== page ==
A River of Words

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A River of Words
The Story of William Carlos Williams

Jen Bryant
Illustrated by Melissa Sweet
Eerdmans Books for Young Readers, 2008

From the dust jacket: “Willie’s words gave him freedom and peace, but he also knew he needed to earn a living. So when he grew up, he went off to medical school and became a doctor – one of the busiest men in town! Yet he never stopped writing poetry.

“In this picture book biography of William Carlos Williams, Jen Bryant’s engaging prose and Melissa Sweet’s stunning mixed-media illustrations celebrate the amazing man who found a way to earn a living and to honor his calling to be poet.”

I checked this book out not necessarily for the story, but for the illustrator, Melissa Sweet. The LoC fell in love with her artistry after reading The Right Word. We love collage! And in this case, the artist accentuates her collage with watercolor. I was familiar with the story of William Carlos Williams and it was good to see his story illustrated for kittens. Most poetry just flies above my head but his is about every day things in every day language. Beautiful, succinct word pictures. Expose your kittens to both collage and poetry – read them this book! A fun summer activity would be to have them write a poem about whatever they want and then create a collage using magazine pictures and coloring book pages! I just might do that myself!!

Rating 5 out of 5 for glorious artistry!

Reviewer: PeggySue peggysue-loc

 

 

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Poetry From Scratch

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Poetry from Scratch
A Kitten’s Book of Verse

Jennifer McCartney
The Countryman Press, 2016

From the back of the book, “Poems by cats. About cats and things that cats care about. Cats. They’re temperamental and aloof. They don’t come when they’re called. They don’t fetch balls. They scorn any attempt at love and affection. So is it any wonder that cats are terrific poets? Here you’ll find both angst and attitude, humor and hubris, with poems like “Feed Me”:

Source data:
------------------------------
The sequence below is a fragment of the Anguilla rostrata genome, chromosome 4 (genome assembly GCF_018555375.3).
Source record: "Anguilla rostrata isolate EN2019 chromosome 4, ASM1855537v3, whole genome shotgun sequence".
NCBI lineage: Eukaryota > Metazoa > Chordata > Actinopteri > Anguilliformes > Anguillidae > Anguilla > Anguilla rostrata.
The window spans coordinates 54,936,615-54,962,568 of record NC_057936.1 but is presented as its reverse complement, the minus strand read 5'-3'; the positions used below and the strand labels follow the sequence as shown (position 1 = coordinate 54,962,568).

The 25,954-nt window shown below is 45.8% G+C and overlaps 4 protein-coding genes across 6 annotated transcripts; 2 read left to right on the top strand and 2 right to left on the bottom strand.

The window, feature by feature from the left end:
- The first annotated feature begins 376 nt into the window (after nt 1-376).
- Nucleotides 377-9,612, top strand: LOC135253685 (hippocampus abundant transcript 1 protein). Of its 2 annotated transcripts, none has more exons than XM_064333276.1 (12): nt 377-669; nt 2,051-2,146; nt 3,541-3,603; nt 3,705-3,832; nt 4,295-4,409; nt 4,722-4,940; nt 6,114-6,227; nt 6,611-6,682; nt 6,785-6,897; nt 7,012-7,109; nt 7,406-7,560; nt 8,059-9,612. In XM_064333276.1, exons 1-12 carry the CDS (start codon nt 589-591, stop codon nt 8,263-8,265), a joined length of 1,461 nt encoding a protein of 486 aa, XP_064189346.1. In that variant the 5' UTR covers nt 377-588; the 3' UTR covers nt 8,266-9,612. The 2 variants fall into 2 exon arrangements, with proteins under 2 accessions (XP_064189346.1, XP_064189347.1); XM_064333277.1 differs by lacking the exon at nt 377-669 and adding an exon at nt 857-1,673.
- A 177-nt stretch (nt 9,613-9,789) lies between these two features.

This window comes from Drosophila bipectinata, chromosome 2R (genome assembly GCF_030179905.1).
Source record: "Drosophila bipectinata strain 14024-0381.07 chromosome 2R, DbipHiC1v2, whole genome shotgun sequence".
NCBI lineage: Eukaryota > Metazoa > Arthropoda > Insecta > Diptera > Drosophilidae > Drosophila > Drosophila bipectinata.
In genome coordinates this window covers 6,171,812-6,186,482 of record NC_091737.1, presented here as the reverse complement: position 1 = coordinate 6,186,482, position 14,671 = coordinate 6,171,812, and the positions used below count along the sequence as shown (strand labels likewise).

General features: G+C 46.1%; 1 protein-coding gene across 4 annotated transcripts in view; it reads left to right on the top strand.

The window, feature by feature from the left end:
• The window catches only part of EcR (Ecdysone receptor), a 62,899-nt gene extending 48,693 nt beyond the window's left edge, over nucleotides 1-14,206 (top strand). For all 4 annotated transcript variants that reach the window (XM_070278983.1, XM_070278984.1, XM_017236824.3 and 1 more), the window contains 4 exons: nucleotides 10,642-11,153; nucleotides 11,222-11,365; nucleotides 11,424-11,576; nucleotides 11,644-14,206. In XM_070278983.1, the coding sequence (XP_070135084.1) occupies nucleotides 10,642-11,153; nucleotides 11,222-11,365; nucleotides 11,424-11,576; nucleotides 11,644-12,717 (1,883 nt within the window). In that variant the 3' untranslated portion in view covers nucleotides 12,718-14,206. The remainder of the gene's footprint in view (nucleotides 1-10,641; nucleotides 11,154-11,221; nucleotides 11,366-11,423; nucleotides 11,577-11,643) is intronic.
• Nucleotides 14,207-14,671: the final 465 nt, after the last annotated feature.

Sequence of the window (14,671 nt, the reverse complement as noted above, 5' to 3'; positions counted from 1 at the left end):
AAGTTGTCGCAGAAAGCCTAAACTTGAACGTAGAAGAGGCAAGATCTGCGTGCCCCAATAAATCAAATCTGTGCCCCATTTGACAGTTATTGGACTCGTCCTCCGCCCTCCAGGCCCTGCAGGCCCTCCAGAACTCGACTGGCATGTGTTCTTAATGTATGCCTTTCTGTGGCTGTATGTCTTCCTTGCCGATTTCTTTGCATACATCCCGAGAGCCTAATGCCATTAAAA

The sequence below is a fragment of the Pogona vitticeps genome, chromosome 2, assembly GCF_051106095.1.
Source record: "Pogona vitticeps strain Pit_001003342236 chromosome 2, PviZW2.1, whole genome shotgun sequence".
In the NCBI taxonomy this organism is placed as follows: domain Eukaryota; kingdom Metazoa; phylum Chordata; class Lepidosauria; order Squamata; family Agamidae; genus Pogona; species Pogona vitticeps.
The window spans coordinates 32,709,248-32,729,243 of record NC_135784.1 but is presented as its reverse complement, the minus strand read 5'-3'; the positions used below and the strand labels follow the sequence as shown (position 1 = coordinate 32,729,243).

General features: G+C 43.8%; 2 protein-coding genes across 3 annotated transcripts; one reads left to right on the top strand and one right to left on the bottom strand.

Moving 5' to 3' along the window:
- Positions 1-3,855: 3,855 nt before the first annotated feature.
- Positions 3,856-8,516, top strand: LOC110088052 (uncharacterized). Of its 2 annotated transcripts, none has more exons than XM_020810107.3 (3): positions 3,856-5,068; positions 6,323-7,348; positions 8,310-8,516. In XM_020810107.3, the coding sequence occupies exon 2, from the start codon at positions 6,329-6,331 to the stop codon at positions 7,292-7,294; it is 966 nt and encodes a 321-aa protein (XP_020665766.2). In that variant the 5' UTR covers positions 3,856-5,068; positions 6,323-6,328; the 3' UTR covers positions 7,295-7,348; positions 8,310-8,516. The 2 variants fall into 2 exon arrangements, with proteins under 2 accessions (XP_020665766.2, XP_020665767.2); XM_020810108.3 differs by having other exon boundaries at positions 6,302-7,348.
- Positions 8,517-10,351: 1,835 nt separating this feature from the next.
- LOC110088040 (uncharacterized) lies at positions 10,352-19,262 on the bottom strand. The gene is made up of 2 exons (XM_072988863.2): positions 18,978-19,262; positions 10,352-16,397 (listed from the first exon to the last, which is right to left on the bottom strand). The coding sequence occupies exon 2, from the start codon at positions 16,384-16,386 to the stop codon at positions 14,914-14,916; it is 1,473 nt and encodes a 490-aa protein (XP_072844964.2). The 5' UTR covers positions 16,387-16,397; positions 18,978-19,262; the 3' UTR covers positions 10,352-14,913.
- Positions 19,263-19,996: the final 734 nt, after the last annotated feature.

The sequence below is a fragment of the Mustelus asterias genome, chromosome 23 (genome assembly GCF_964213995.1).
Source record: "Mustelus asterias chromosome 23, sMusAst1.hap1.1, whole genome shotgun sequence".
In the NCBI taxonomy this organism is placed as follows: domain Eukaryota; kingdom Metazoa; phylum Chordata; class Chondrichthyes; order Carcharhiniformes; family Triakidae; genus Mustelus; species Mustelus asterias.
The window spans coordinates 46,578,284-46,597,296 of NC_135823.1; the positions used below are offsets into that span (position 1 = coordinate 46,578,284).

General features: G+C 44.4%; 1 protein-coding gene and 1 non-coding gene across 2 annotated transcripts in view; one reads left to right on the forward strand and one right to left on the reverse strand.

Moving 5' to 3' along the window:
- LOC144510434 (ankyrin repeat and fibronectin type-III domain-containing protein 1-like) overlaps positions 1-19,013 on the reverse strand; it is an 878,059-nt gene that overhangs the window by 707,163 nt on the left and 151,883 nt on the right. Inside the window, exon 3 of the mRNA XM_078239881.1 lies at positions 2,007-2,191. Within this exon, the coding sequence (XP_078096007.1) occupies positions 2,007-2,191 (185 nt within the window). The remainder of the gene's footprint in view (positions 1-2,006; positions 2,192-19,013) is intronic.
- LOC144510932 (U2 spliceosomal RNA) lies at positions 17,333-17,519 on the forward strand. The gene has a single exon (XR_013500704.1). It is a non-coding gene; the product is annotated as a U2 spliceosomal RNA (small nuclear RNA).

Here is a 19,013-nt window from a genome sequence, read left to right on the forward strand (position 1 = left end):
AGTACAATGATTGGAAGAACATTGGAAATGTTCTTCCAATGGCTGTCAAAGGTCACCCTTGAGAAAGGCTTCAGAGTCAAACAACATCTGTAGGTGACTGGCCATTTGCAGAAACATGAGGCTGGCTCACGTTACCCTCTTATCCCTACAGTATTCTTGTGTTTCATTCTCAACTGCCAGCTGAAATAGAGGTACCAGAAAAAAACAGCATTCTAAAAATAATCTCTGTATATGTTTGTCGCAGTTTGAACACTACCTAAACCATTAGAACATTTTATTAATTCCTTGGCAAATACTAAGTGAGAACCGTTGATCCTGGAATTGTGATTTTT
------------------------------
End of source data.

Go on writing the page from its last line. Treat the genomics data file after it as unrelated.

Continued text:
I’d like to file a formal complaint:
(The Ritz this certainly ain’t)
My dish has been bare
Since nine past a hair!
Madam, soon I’ll lose all restraint.

“This collection of purr-ty good poetry offers something for every cat lover.”

Ha, ha!!! So funny – these poems are great. I wish I had written them because the author has captured the feline so perfectly in her poetry (actually, the cat’s poetry dictated to their human secretary). There’s haiku:

Haiku of Shame
 
Returned from the vet
Plastic cone embarrassment
Please, please kill me now

There’s also classic poetry as it was originally written before being stolen by humans:

O Captain! My Captain!
 
O Captain! My Captain!
Our fearful trip to the vet is done:
My body has weather’d every shot,
the prize you sought is won;
The house is near, the birds I hear,
The neighbor’s dog exulting.
While follow eyes the steady keep,
this Honda Vessel grim and daring:
                But O scratch! Scratch! Scratch!
                         O the bleeding drops of red,
                                Where o’er the steering wheel my Captain lies,
                                    Fallen cold and dead.
As punishment.
For taking me to the vet.

Funny, right? And so true. If only I could get out of the pet carrier!

Rating 5 out of 5 – Accompanying the outstanding poems are wonderful pictures of cats and kittens, mostly tabbies, but beautiful nonetheless!!

Reviewer:

loc jackJack

I Could Pee On This

i could peeI Could Pee On This
And Other Poems by Cats

Francesco Marciuliano
Chronicle Books, 2012

This book was reviewed earlier this year by Ellen over at 15 and Meowing, which is how we found out about it. And I am so glad we did!  It is so funny!! OMC – it is as if the author was taking my thoughts right out of my head and typing them! The author states in his introduction that after the reader finishes, he hopes “you’ll not only completely understand everything your cat thinks and does but even applaud him for it.” [!]  The poems are short and funny so even if you don’t like poetry or ‘don’t get it’ you’ll be able to get this poetry – that is if you have a cat or love someone who does!! If you’re exclusively a dog person, you’ll be, like, wha??????? and you won’t enjoy it, or at least not as much.

You know I have to share 2 of my favorites with you. I MOL’d so much while reading them!!!

Did You Know

Did you know?
Did you see?
Did you count?
How many times
I had to smack that moth
On your forehead
With my paw?
He’s dead now, though
Definitely dead
One more smack
You’re welcome

Tripped

I’m sorry I tripped you in the hall
I’m sorry I tripped you in the den
I’m sorry I tripped you in the bedroom